Last Updated: Friday - 09/24/2010
Week of February 11, 2002
A positive image of God
Fr. George Neumann encourages parents to link with the church
By LELLA BLUMER
Special to the WCR
Father George Neumann can trace his interest in the priesthood back to his youth, particularly to his parents who helped instill a positive image of God in him at an early age.
It's something he tries to share with children today, 41 years after his ordination.
"Talking to children about God is where the image of God starts. I always help them try to get away from thinking of God as the great judge. . . . I emphasize God's love and mercy, his goodness, and how he wants to help us, not punish us."
Neumann's interest in the priesthood also had a great deal to do with spending a lot of time in church in his native Germany, listening and talking to parish priests and visiting missionaries.
"The missionaries would talk about their experiences in different countries overseas, which impressed me very much. Of course, we didn't have television at that time, and that was news to us."
Joining the Pallotine community in 1955, Neumann was ordained in 1961. At that time, Archbishop John MacDonald was recruiting priests to teach in Edmonton's Catholic schools, and Neumann accepted the assignment, arriving here in 1962.
After studying at the University of Alberta for four years, he began teaching at St. Mary's High School. It was a time when both the Church and the education system were undergoing tremendous changes, and he recalls meeting monthly with other members of the Pallotine community to study books about the Second Vatican Council and talk about the changes.
In 1976, Neumann was asked to work for the Catholic Apostolate in Calgary, followed by formation work for the Pallotine community.
A new challenge presented itself in 1990, when he took on the responsibility as parish priest for St. Boniface in Edmonton. The assignment, which was to last one year, stretched to 11, until Neumann moved to Good Shepherd parish a year ago.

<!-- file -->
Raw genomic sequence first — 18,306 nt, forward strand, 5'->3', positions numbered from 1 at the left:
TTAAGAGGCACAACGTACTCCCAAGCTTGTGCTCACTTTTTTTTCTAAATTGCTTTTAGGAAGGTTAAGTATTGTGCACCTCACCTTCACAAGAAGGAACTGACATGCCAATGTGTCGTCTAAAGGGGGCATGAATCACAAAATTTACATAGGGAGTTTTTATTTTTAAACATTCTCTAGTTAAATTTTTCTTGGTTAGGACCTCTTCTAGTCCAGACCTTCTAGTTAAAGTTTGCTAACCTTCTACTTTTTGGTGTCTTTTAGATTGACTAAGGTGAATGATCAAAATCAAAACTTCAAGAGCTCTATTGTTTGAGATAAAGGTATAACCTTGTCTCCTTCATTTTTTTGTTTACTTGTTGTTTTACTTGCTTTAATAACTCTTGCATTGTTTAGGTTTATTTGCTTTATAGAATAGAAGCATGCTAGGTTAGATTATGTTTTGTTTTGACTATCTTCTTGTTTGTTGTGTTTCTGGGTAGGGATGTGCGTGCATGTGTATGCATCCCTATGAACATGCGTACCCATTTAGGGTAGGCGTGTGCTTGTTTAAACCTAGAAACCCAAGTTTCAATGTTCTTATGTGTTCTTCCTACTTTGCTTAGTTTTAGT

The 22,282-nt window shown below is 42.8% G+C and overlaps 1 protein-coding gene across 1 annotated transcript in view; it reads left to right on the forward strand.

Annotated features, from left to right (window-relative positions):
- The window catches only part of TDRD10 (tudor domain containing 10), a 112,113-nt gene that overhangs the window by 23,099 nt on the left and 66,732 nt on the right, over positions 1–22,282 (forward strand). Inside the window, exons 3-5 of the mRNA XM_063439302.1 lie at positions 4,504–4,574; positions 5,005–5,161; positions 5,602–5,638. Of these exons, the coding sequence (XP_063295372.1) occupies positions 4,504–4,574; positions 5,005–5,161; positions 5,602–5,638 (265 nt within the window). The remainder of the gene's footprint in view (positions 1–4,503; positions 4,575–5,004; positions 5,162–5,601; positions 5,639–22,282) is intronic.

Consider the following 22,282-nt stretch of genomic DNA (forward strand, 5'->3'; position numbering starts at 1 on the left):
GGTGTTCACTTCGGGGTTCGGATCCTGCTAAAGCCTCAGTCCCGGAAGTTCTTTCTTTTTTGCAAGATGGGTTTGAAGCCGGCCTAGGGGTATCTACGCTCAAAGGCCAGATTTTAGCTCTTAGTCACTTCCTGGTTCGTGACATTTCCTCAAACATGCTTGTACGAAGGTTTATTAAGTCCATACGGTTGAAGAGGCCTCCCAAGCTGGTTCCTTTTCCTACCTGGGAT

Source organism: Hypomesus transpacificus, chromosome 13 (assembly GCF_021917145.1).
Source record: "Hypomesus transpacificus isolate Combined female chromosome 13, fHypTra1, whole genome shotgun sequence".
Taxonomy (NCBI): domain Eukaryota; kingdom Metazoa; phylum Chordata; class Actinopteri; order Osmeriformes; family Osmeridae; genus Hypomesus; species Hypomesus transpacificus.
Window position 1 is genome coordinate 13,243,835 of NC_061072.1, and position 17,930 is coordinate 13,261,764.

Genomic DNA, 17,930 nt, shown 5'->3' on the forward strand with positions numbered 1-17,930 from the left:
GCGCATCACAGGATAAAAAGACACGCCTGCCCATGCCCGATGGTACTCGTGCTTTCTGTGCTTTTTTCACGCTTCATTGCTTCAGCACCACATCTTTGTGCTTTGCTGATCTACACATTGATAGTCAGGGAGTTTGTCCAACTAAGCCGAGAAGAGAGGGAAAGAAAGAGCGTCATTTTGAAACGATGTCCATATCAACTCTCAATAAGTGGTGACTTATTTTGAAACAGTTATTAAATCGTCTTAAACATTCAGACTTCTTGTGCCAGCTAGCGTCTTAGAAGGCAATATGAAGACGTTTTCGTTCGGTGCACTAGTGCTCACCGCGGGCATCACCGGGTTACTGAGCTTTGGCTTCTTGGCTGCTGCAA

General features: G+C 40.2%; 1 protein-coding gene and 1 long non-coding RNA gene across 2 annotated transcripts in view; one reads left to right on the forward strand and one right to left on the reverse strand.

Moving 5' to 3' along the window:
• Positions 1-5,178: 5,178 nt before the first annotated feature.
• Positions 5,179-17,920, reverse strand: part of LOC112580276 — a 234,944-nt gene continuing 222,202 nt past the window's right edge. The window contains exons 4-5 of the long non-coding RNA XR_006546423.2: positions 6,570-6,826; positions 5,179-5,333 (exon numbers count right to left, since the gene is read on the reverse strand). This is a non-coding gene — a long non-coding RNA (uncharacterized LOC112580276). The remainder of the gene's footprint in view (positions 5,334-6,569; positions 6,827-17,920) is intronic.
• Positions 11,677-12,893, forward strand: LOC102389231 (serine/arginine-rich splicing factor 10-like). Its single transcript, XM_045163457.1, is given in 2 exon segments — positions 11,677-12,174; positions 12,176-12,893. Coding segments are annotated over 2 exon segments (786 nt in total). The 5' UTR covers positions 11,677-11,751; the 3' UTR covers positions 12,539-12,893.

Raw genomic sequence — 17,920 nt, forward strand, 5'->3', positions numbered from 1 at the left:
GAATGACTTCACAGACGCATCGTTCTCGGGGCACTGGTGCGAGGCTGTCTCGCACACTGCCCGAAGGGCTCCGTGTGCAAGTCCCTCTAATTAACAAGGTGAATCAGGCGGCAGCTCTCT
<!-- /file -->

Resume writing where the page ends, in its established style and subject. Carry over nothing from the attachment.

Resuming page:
Maintaining his interest in education, he now finds himself in contact with half a dozen schools on a regular basis, and focuses his efforts on building a positive relationship with the students and their parents. He has also been able to share his teaching experience as part of the "visioning team" planning for the new Catholic high school being built in the west end.
Neumann sees the challenge of being a parish priest as an opportunity to share his own spirituality. The charism of the Pallotine community is about "bringing our spirituality to whatever situation we are in, and bringing people together, to work together using whatever means are available.
"It is not anything extravagant, it is sound Catholic spirituality.
"It is about motivating people to do good, to assume the responsibility that has been given to us through Baptism."
The extensive involvement of lay people in the parish is a sign of accepting that responsibility, Neumann says, and he shares that message with children through sacramental preparation.
"I will say to them: 'Now you are ready to take another step in our parish community; you can accept new responsibilities, like becoming an altar server.'"
"Our founder would say that everyone who is baptized has the right and the responsibility to work for God's kingdom. And he would say that even at a time when there were still more than enough priests in Rome."
At the same time, Neumann is concerned by the declining number of priests.
"We are missing out on something important if we don't have the number of priests and religious sisters; we begin to miss them and the kind of presence they had in the school and in the parish.
"Teachers are doing good work in the elementary schools; I am impressed by that, and by the kind of celebrations they are doing. But it is also nice to have the priest there, and not just to enhance the solemnity of the occasion."
There is no simple formula to increase the number of vocations, Neumann adds.
"It is important that we pray for vocations and that parishes are supportive of their priests, but I also think it is important that we create an atmosphere where vocations can grow."
His own experience in education has taught him that young people will become involved if they are invited to take part in meaningful projects, and if they know they are needed.
But there is a significant role for parents to play as well.
"Seeing my own family, my parents as people of faith; they had faith to cope with difficult times. There is also a feeling of being connected to the Church, and to the parish priest."
He encourages parents to make contact with their priest and to attend Mass regularly, to "create the atmosphere encouraging young people to think of the priesthood as a career.